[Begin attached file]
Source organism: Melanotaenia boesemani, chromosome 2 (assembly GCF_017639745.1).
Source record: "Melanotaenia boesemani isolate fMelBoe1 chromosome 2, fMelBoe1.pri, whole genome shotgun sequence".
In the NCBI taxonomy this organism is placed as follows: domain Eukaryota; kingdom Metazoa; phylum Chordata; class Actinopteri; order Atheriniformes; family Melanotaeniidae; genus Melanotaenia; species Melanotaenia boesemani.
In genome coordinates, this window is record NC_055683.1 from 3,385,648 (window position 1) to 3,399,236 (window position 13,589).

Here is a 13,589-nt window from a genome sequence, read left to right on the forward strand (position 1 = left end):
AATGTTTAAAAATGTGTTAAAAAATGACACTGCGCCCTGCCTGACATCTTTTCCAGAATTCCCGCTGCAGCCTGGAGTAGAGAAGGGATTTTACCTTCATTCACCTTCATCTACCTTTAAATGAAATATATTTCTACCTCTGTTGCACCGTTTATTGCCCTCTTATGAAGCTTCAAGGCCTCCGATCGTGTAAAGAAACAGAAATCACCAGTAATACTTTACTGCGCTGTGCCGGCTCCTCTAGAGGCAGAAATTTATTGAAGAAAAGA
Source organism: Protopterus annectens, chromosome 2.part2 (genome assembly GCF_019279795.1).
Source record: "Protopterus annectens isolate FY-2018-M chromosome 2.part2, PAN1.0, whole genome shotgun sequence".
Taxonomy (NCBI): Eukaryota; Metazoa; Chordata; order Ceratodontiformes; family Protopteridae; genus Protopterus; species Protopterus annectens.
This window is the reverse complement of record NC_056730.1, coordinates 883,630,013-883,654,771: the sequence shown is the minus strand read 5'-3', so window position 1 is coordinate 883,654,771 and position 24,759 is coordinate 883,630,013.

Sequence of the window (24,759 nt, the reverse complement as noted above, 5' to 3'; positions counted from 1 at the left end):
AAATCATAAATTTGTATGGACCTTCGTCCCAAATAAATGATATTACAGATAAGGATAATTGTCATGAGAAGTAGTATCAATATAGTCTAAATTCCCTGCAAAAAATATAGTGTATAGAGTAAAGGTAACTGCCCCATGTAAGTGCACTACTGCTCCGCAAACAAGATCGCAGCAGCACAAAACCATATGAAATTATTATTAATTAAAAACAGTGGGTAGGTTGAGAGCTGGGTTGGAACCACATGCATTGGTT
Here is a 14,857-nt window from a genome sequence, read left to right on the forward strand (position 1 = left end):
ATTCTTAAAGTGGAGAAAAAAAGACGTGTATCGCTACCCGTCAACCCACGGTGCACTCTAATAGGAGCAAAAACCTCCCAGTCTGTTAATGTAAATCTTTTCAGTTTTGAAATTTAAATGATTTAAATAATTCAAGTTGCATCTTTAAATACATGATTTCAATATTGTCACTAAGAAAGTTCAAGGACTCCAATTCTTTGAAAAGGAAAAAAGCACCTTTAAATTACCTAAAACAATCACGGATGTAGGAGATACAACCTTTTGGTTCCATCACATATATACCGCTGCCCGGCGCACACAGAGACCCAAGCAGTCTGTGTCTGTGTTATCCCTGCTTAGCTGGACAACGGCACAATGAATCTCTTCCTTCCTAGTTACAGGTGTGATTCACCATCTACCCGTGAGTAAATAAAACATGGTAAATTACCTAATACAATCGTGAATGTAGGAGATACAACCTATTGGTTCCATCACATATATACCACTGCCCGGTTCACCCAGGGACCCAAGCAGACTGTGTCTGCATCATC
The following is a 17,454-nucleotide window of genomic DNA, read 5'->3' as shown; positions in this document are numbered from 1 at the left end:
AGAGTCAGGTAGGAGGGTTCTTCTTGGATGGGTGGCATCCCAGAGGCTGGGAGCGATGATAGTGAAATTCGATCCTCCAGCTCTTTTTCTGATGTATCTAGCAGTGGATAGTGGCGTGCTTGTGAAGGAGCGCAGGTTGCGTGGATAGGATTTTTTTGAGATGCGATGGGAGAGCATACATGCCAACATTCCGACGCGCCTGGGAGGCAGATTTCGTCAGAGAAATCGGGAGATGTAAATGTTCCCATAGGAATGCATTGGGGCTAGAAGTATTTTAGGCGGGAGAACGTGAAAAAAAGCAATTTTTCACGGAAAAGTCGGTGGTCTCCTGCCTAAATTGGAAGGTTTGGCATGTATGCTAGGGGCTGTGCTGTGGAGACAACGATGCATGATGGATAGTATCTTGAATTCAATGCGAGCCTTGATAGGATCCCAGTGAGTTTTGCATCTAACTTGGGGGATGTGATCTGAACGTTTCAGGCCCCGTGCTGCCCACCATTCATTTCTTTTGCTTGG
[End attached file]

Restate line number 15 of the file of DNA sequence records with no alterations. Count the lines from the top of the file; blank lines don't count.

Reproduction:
The following is a 17,454-nucleotide window of genomic DNA, read 5'->3' as shown; positions in this document are numbered from 1 at the left end: